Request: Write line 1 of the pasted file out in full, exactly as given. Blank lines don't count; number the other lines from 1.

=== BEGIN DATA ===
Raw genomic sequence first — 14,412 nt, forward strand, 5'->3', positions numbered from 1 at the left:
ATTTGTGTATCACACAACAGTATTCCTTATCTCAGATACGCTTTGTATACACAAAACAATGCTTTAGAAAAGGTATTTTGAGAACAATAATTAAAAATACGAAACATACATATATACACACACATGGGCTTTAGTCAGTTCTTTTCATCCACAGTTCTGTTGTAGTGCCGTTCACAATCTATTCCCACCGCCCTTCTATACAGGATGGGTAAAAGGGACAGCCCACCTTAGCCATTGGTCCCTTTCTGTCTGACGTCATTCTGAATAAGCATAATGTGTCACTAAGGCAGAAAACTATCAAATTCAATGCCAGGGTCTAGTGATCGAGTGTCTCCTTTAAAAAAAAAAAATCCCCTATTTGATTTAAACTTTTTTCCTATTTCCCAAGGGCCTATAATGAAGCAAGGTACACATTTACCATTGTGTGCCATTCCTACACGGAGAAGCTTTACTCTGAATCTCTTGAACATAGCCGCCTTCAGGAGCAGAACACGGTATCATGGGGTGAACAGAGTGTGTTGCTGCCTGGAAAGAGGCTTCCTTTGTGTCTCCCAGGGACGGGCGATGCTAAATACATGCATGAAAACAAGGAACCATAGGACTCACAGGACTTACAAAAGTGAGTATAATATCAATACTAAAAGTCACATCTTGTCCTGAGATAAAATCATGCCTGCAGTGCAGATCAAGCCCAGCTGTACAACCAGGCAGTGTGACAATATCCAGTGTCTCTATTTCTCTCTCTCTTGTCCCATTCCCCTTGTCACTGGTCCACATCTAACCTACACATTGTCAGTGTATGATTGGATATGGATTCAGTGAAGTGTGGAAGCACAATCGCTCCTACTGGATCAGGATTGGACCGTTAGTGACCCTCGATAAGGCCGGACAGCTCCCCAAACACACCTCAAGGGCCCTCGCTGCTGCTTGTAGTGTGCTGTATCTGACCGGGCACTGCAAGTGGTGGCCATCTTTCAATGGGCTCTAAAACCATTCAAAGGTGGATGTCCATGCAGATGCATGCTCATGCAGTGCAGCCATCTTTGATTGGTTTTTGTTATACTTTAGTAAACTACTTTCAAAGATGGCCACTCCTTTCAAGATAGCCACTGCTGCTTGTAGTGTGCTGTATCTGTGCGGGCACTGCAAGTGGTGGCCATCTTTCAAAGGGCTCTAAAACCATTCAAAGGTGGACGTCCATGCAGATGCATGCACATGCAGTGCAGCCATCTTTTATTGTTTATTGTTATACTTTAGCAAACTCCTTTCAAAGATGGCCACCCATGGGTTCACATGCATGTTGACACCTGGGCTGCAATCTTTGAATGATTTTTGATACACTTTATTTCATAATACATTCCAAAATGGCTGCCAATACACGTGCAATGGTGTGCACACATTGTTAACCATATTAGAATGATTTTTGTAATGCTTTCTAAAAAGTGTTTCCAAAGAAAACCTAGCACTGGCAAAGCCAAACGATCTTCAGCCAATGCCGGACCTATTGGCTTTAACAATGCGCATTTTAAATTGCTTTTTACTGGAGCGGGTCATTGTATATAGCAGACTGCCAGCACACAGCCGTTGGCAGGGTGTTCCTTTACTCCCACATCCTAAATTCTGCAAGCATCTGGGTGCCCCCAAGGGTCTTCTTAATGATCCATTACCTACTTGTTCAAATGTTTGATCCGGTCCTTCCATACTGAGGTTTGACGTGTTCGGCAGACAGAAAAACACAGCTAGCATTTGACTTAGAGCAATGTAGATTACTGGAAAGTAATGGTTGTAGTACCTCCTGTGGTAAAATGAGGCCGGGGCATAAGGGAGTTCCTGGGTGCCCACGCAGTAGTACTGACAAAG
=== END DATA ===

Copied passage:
Raw genomic sequence first — 14,412 nt, forward strand, 5'->3', positions numbered from 1 at the left: